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Saints who help us love our bodies


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Meg Hunter-Kilmer - published on 01/02/21

Holiness is not out of reach just because you don't match the stained glass windows.

As a new year dawns, voices surround us, whispering about all the things that are wrong with us, all the resolutions we ought to make, and (especially) all the diet and exercise plans we ought to bind ourselves to. But as our culture’s obsession with body size demands thinness of us again, it’s helpful to remember that it is not holier to be skinny.

One of the most fundamental teachings of Christianity is that our bodies are good — God himself decided to take on a body, and not just for a few years as he walked around earth. He ascended into Heaven with that resurrected body, and there, with a very human body, he sits at the right hand of the Father for evermore.

Bodies, as we know, come in all shapes and sizes; they are graced with all sorts of abilities and struggle with all sorts of disabilities. And they are all good.

Though the images of saints generally show them all as slender, we know that many weren’t. There have been plenty of heavier saints in recent years, which means there are even more from the more distant past whose size has been lost to history. 

The communion of saints isn’t a million pretty skinny people with St. Thomas Aquinas sticking out like a sore thumb. The communion of saints is the trim and corpulent alike!

Whatever our size or disability or chronic illness, our bodies are good. Hating them does nothing to serve the kingdom or conform our hearts to Christ, as these larger-bodied saints remind us. Body size is not evidence of sinfulness or inadequacy or virtue or restraint. Holiness is not out of reach just because you don’t match the stained glass windows.

St. Olaf II (995-1030) is also known as St. Olaf the Fat. Olaf was the son of the king of Norway, a Viking pirate, and a convert to Christianity. When he became king, he brought missionaries to Norway but was forced into exile by a people who were uninterested in converting. King Olaf returned with an army and died in battle. He’s considered a martyr because he was killed for his attempts to evangelize his people.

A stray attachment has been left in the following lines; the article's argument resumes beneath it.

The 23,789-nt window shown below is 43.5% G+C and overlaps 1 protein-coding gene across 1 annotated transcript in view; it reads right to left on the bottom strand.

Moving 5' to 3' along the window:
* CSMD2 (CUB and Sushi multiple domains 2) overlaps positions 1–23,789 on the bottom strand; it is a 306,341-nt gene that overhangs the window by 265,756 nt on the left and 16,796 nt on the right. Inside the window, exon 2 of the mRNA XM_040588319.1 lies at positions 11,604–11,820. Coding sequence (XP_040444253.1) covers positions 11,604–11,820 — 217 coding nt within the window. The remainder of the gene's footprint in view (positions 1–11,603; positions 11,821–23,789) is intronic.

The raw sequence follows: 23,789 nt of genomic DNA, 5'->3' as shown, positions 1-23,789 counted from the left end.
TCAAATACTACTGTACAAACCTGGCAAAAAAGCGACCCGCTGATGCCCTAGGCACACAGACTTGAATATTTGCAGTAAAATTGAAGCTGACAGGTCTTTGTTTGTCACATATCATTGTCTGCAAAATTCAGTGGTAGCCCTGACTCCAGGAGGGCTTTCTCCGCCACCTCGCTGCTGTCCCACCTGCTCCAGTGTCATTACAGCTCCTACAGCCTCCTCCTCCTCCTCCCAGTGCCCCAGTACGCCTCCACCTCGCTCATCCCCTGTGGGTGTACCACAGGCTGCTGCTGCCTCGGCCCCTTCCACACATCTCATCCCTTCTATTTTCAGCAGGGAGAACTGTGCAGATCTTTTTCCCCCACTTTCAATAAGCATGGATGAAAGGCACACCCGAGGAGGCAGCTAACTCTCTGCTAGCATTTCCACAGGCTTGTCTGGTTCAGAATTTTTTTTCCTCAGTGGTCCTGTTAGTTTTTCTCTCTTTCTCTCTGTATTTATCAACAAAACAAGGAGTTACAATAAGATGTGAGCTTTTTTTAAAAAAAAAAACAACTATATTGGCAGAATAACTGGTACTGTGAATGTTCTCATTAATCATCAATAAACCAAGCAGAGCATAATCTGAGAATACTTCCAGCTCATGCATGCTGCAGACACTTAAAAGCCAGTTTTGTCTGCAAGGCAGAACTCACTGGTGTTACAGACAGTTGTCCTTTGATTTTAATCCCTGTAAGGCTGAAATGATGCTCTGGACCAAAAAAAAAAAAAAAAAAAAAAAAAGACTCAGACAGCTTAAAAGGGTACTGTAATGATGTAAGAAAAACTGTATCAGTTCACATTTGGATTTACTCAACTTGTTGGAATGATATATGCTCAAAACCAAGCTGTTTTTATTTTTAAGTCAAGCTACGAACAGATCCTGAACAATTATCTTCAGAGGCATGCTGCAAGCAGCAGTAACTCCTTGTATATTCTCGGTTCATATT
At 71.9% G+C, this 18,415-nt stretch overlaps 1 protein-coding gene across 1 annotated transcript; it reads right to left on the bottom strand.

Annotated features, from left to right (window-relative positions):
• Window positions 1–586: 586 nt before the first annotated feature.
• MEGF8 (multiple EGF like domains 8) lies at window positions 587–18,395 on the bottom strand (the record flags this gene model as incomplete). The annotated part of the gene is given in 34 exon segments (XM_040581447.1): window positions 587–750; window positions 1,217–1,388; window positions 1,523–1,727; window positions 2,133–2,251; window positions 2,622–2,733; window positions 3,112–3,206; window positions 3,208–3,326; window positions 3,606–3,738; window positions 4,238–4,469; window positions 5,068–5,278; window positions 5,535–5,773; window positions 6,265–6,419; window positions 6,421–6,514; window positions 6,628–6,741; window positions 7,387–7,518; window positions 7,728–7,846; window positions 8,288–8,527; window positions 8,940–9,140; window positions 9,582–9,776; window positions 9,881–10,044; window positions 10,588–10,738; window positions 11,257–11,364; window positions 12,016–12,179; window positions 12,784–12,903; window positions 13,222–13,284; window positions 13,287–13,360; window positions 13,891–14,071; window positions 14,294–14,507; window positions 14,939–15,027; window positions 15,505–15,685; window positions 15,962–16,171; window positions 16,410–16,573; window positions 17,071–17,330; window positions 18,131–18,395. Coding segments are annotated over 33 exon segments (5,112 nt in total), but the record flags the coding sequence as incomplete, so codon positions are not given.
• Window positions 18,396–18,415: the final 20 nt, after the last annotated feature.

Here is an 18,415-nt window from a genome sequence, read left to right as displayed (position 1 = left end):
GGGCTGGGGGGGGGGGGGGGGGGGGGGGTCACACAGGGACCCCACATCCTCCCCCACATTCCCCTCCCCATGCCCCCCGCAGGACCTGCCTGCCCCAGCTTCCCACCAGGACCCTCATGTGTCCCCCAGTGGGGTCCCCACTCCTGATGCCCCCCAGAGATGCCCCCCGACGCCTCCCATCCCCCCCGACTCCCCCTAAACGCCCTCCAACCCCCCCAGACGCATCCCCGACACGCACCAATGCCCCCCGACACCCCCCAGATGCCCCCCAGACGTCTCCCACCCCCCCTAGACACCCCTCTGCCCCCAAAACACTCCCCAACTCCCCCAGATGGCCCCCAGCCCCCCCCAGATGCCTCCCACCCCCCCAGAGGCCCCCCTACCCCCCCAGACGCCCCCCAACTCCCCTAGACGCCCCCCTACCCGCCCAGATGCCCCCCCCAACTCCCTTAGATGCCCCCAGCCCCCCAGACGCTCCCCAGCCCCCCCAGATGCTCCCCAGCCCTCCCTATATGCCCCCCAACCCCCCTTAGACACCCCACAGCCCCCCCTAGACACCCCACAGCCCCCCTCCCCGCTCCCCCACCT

Bl. Isnard de Chiampo (d. 1244) was one of the first Dominican friars, a man whose life of extreme asceticism did nothing to reduce the size of his body. A talented preacher, he would often endure ridicule while preaching as people taunted him for his size (demonstrating that fatphobia is no modern invention). But Fr. Isnard’s virtue was well known and he remained successful as a Dominican prior and preacher against heresies.

St. Thomas Aquinas (1225-1274) is the most famous of the fat saints. Known as the dumb ox for his customary ponderous silence and his girth, Thomas ran from the prestigious Benedictine vocation arranged by his family to become one of the Dominican Order’s greatest thinkers of all time. Contemporary accounts call him “large and heavy” and “very fat,” though the story that he had a hole cut out of the table to fit his belly may be purely legendary. What a mercy for the entire Church that Thomas was unconcerned with anyone’s opinions, and spent his time in prayer and study rather than spending his life pursuing thinness.

Bl. Francisca de Paula de Jesus (1810-1895) was born into slavery in Brazil but freed at age 10. She became a philanthropist, funded only by her begging, and one of the most respected voices of wisdom in the region, though she never learned to read. 

Bl. Mary of the Passion de Chappotin (1839-1904) was the French foundress of the Missionary Sisters of Mary. She endured much suspicion and opposition in her religious life, from within her new order and without, but persevered in her leadership of a women’s order dedicated to missionary work.

St. Rafael Guizar y Valencia (1878-1938) was an undercover priest in Mexico during the Mexican Revolution and later a bishop so brave that when he heard the governor had put a price on his head, he marched across town to tell the governor to man up and kill him himself. Impressed (and possibly intimidated), the governor made his peace with the bishop.

St. Laura Montoya (1874-1949) spent her childhood feeling abandoned and unloved in Colombia. She went on to found a religious order to serve the despised Native people who lived in the Colombian wilderness, despite much opposition from racists in the Church as well as those who thought women had no business working in mission fields.

St. John XXIII (1881-1963) was raised in poverty and worked as the apostolic Delegate to Turkey before being elected pope. Shortly after his election, he overheard a woman saying, “My God, he’s so fat!” Good Pope John calmly replied, “Madame, the holy conclave isn’t exactly a beauty contest!” Pope John was famous for his sense of humor and his kindness. Though he was expected to be a placeholder pope, he surprised the world by opening the Second Vatican Council.

Servant of God Catherine Doherty (1896-1985) was a Russian aristocrat who fled the Revolution to Canada, divorced her abusive husband, obtained an annulment, raised her son as a single mother, remarried, and founded a movement of people living in voluntary poverty and serving the poor.


Read more:
Saints who struggled with addiction

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